Almost $1 billion in hotel builds to revive and enrich capital

Two multi-million-dollar hotels constructed around significant heritage buildings are set to transform Melbourne’s CBD and foreshore.

Developers Riverlee Group have been given the green light for a $450 million redevelopment of the Northbank Goods Shed beside the Yarra River between Spencer Street and Charles Grimes Bridge.

The project, named Seafarers Place, will revitalise the disused industrial waterfront site with a five-star luxury hotel, mixed-use precinct and public park which will connect the CBD and dockland areas.

The Northbank site, bought three years ago from the state government for $28.5 million, is to be transformed into a 280-room hotel, 150 luxury apartments and a 1000-seat function centre and ground floor shops.

Rejuvenation work on the historic wharf and heritage-listed crane will form part of the ambitious redevelopment, which won City of Melbourne approval in February and has now been given the go-ahead by state planners.

While an operator has yet to be announced for the hotel, the developer confirmed that it will be a new brand to the city.

Meanwhile, a 47-storey residential and hotel tower on Queensbridge Street in Melbourne has also won approval – after a three-year delay over heritage and overshadowing concerns.

Victorian planning minister Richard Wynne has approved the $420 million mixed-use development, calling it a “great development” for Melbourne’s CBD.

The initial development application was lodged in December 2015 but the design was scaled back after consultation with state and local planning officers to reduce overshadowing of Boyd Park and incorporate a large public forecourt.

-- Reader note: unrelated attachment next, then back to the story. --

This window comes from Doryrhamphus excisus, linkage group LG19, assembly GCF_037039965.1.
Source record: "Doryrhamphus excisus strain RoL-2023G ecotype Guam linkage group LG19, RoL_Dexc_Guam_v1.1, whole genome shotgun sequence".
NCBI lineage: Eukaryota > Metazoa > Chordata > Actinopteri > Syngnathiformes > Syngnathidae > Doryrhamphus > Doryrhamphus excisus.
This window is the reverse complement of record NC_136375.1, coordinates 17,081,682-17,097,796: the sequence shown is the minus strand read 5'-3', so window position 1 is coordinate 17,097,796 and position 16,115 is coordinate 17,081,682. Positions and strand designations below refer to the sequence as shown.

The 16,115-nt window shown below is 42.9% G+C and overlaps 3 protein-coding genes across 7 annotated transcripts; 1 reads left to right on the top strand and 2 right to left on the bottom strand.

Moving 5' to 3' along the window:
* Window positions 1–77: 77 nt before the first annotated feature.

Heritage considerations led to architects retaining and incorporating existing heritage facades into the design, including the former Robur Tea Warehouse and the heritage-protected Castlemaine Brewery.

The tower now comprises 733 apartments and 188 guest rooms, along with shops, offices and a pedestrian link between Queensbridge Street and City Road.

Both projects are lauded by their developers as providing links between past and present, and between geographic areas of the city.

Riverlee’s development director, David Lee, said it was “committed to rebuilding connections between people and places by delivering a master-planned precinct that is rich in history, adding to Melbourne’s vibrant culture”.

“The open spaces and public park are designed to give the waterfront back to the community and celebrate the unique character and history of the site,” he said.

Wharf and crane restoration works have started, with the construction of the new hotel due to start mid-2019.

Daniel Lao, development manager of Sheng Le Group responsible for the Queensbridge Street site, told The Urban Developer that the development would fill a “missing link” within the area, creating a connection between the CBD, Boyd Park, arts precinct and South Melbourne.

“The carefully sculpted design will help revive and enrich Southbank with an activated and pedestrian-friendly public realm,” he said.

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